You will get a pay rise each year you return, but the starting salary is low, and you only get paid for the days you’re on tour. What’s the company policy for the time between tours, will they cover lodgings? And travel between tours?
Then there’s travel insurance, does the company provide it or are you expected to buy your own? Multi-trip insurances lasting longer than 90 days are pricey, especially if it includes theft protection (and you should have it, since you will likely be held responsible for any cash you carry for the company. These days most things are paid by card, but you will still find yourself with a lot of money on you at some stage, I guarantee it. I’ve heard stories of people owing their employer several thousand euro after having their pockets picked, so be careful!). Another IMPORTANT thing to check (I cannot emphasize this enough!!!) is if the insurance is valid even if you don’t have a return ticket booked. Since you probably won’t know when your season ends, you won’t buy a return ticket until late in the season, and I have seen insurance companies refuse to cover massive medical bills because of this little loophole.
As you can tell, there’s a lot to consider before you even apply, but having the answers to these questions can help you determine which company suits you best. Here’s a handy little list to keep in mind when researching tour companies:
- Does the company offer paid training?
- If not, do they guarantee work if you complete the training?
- Do they cover expenses (food and lodgings) during the training?
- How many days can you expect to work during your first season?
- Does the company cover accommodation if there is time off between trips?
- Does the company offer meal allowance on trips?
- Does the company provide you with a travel insurance? What’s included in it?
- Are you as the tour leader legally responsible for any cash you carry on behalf of the company during a trip?
- Are you required to hold a first aid certificate?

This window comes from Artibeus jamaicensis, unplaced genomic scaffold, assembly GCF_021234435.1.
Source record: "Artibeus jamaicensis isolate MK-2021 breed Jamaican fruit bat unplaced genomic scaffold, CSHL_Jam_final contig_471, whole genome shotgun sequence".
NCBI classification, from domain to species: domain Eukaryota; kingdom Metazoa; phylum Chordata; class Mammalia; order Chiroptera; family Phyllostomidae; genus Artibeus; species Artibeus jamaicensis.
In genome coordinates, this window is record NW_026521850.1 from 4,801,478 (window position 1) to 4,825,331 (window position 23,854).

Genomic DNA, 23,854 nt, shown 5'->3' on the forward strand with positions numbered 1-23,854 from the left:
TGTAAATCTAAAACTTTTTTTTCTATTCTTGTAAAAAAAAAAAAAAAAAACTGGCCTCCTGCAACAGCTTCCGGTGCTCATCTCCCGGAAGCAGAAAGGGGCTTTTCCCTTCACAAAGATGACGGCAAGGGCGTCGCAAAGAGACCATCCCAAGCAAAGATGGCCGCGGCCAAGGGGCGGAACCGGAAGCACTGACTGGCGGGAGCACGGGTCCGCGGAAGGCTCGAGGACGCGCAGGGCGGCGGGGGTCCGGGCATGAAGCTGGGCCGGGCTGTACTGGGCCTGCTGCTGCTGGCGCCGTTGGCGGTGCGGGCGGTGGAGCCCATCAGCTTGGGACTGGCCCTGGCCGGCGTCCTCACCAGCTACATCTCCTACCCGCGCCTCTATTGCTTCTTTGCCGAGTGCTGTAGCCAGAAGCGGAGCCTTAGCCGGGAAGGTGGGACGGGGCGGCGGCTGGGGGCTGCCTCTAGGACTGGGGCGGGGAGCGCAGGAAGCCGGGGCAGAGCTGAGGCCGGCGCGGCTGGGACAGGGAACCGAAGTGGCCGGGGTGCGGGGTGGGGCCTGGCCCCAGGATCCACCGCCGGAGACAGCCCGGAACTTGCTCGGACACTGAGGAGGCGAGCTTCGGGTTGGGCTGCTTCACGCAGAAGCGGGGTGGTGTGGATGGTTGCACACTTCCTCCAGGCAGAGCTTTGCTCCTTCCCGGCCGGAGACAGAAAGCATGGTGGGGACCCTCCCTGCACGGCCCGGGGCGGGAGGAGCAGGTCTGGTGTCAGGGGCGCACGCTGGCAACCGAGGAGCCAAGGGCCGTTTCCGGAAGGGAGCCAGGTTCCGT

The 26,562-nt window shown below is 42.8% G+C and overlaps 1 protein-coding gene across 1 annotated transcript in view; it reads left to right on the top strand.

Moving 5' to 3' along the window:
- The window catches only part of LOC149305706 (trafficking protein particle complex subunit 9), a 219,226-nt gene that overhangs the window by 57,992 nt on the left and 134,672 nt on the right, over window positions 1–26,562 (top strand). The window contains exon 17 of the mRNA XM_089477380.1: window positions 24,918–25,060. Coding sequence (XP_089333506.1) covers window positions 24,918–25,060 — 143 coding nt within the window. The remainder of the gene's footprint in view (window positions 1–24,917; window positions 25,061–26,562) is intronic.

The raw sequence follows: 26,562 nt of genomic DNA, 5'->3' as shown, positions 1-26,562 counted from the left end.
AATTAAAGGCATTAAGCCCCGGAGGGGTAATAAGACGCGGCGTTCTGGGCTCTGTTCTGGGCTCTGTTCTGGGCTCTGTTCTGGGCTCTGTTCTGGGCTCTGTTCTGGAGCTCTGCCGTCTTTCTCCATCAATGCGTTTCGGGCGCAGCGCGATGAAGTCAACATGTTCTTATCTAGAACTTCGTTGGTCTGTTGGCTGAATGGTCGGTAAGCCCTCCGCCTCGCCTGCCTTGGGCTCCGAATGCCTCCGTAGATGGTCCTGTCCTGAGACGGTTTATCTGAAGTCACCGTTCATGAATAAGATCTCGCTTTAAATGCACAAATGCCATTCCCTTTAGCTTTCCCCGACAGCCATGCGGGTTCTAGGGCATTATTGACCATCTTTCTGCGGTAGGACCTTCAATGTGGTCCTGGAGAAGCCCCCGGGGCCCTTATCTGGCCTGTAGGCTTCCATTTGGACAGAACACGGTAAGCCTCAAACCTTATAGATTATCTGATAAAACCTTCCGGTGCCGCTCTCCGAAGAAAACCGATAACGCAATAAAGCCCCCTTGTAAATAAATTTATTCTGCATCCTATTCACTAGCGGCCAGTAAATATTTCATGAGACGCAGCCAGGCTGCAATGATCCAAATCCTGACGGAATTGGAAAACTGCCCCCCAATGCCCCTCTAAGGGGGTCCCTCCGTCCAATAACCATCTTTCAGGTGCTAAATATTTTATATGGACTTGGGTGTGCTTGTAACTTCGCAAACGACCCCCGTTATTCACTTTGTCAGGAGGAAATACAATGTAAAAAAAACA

- How big are the groups you will be leading?
- What approximate age will your passengers be?
- Are there any language requirements?
- Will you receive Tour Guide certification?
- Does the tour company offer legal assistance if your credentials are questioned (this can happen in some countries, Italy being a prime example, where local authorities want tour companies to use local guides so they sometimes cause difficulties for tour leaders)?
I hope I haven’t frightened you away yet? This might all seem a little overwhelming when you’re just setting out, but soon enough it will be second nature to consider these things. You’ll learn how to memorize 20 new names in a day (unless, like I once did, you end up with a group of all blonde girls whose name was some variation of Amy. I swear, I didn’t learn how to tell them all apart until the very last day of the trip. Amy, Aimee, Emma, Amelia, Emily and Ann-Marie, I love you but I couldn’t pick any of you out of a lineup, so don’t do crime!), how to read group dynamics and how to be a leader.
And you’ll do all this, and more, in some of the most amazing places in the world! While getting PAID to be there!!!
Not gonna lie, it’s pretty sweet.
(As you can see, I started tour leading early. Here I am guiding my little sister and my parents on one of my very first tours. I know it looks like the 50’s, but it was really the late 80’s. I’m old, but not THAT old!)
In the next post in this series, I will tell you more about what to expect from the training and the job itself. I will tell some stories from the road, and I will list some of the top tour companies so you can get started on your own research.
(PS: I have used some pictures in this post that were sent to me from my amazing passengers, but I just haven’t been good about noting who! If you recognize any of the pictures, please do let me know and I will of course give full credit, or take it down if you prefer that I don’t use it here.)